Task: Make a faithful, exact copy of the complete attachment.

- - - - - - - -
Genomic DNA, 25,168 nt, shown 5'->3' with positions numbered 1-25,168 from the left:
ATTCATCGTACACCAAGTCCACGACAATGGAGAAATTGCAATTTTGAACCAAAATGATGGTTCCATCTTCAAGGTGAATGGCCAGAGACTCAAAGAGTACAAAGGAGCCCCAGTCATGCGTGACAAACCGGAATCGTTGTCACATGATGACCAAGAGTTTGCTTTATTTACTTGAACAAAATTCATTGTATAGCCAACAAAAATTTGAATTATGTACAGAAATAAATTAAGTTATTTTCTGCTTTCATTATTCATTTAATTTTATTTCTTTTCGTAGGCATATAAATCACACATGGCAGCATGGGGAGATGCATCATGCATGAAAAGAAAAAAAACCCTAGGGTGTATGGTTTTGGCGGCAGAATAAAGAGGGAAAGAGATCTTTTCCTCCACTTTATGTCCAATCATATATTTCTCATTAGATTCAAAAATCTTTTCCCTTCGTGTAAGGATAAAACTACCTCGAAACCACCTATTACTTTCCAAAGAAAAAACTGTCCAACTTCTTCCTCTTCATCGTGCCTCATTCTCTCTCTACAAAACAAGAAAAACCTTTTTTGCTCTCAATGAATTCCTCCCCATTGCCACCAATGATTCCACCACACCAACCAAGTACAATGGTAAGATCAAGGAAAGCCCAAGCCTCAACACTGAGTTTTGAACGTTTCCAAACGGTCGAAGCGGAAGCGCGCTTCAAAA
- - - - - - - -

Genomic DNA, 25,168 nt, shown 5'->3' with positions numbered 1-25,168 from the left:
ATTCATCGTACACCAAGTCCACGACAATGGAGAAATTGCAATTTTGAACCAAAATGATGGTTCCATCTTCAAGGTGAATGGCCAGAGACTCAAAGAGTACAAAGGAGCCCCAGTCATGCGTGACAAACCGGAATCGTTGTCACATGATGACCAAGAGTTTGCTTTATTTACTTGAACAAAATTCATTGTATAGCCAACAAAAATTTGAATTATGTACAGAAATAAATTAAGTTATTTTCTGCTTTCATTATTCATTTAATTTTATTTCTTTTCGTAGGCATATAAATCACACATGGCAGCATGGGGAGATGCATCATGCATGAAAAGAAAAAAAACCCTAGGGTGTATGGTTTTGGCGGCAGAATAAAGAGGGAAAGAGATCTTTTCCTCCACTTTATGTCCAATCATATATTTCTCATTAGATTCAAAAATCTTTTCCCTTCGTGTAAGGATAAAACTACCTCGAAACCACCTATTACTTTCCAAAGAAAAAACTGTCCAACTTCTTCCTCTTCATCGTGCCTCATTCTCTCTCTACAAAACAAGAAAAACCTTTTTTGCTCTCAATGAATTCCTCCCCATTGCCACCAATGATTCCACCACACCAACCAAGTACAATGGTAAGATCAAGGAAAGCCCAAGCCTCAACACTGAGTTTTGAACGTTTCCAAACGGTCGAAGCGGAAGCGCGCTTCAAAA